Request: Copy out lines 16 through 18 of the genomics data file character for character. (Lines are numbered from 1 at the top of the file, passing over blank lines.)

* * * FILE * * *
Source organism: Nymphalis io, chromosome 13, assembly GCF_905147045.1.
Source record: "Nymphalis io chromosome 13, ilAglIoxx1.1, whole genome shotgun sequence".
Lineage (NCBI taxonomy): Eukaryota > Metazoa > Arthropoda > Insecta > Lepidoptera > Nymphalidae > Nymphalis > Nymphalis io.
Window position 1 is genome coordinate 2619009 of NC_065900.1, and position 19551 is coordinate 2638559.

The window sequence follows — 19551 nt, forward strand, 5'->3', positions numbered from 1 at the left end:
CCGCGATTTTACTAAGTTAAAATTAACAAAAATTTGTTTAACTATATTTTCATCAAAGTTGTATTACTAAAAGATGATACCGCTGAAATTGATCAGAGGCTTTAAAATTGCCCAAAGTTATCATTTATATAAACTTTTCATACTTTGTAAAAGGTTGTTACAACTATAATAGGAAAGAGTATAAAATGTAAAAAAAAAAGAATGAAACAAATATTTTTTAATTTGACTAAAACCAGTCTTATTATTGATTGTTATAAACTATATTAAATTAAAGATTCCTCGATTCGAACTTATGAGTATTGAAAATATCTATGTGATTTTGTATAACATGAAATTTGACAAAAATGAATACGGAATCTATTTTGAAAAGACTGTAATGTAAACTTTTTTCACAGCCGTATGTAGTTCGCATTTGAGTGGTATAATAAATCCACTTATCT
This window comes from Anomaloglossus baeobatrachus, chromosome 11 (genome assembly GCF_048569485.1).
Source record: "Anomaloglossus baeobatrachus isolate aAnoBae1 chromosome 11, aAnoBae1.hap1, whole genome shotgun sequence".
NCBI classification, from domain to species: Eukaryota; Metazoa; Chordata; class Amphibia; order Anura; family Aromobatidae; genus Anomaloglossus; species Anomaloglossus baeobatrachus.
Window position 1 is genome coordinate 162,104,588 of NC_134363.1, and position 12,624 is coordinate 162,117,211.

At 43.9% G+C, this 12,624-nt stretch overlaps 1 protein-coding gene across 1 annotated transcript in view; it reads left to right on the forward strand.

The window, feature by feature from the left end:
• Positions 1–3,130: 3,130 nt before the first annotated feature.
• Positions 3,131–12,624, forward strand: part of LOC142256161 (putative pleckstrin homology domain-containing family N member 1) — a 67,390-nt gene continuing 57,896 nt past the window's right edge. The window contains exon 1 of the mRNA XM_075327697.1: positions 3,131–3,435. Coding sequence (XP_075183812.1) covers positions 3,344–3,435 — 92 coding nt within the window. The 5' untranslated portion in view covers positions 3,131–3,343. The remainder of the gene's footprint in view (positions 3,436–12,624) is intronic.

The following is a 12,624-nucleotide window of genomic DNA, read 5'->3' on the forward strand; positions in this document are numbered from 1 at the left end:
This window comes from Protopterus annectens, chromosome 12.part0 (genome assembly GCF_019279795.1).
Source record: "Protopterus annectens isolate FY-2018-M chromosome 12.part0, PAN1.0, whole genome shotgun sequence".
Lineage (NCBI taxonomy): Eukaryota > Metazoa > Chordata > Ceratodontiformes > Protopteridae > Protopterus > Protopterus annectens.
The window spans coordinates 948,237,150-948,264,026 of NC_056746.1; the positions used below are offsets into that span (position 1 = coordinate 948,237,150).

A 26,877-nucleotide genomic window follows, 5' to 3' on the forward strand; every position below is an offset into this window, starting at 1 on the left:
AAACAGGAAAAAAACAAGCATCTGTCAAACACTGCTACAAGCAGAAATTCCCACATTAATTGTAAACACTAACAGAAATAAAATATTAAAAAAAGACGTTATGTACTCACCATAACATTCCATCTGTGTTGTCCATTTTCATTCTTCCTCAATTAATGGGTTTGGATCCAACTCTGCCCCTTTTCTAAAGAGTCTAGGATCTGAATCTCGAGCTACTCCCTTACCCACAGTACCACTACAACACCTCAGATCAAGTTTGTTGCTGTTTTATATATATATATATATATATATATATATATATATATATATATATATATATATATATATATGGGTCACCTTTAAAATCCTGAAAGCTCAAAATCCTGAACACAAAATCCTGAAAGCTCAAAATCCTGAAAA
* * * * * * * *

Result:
This window comes from Protopterus annectens, chromosome 12.part0 (genome assembly GCF_019279795.1).
Source record: "Protopterus annectens isolate FY-2018-M chromosome 12.part0, PAN1.0, whole genome shotgun sequence".
Lineage (NCBI taxonomy): Eukaryota > Metazoa > Chordata > Ceratodontiformes > Protopteridae > Protopterus > Protopterus annectens.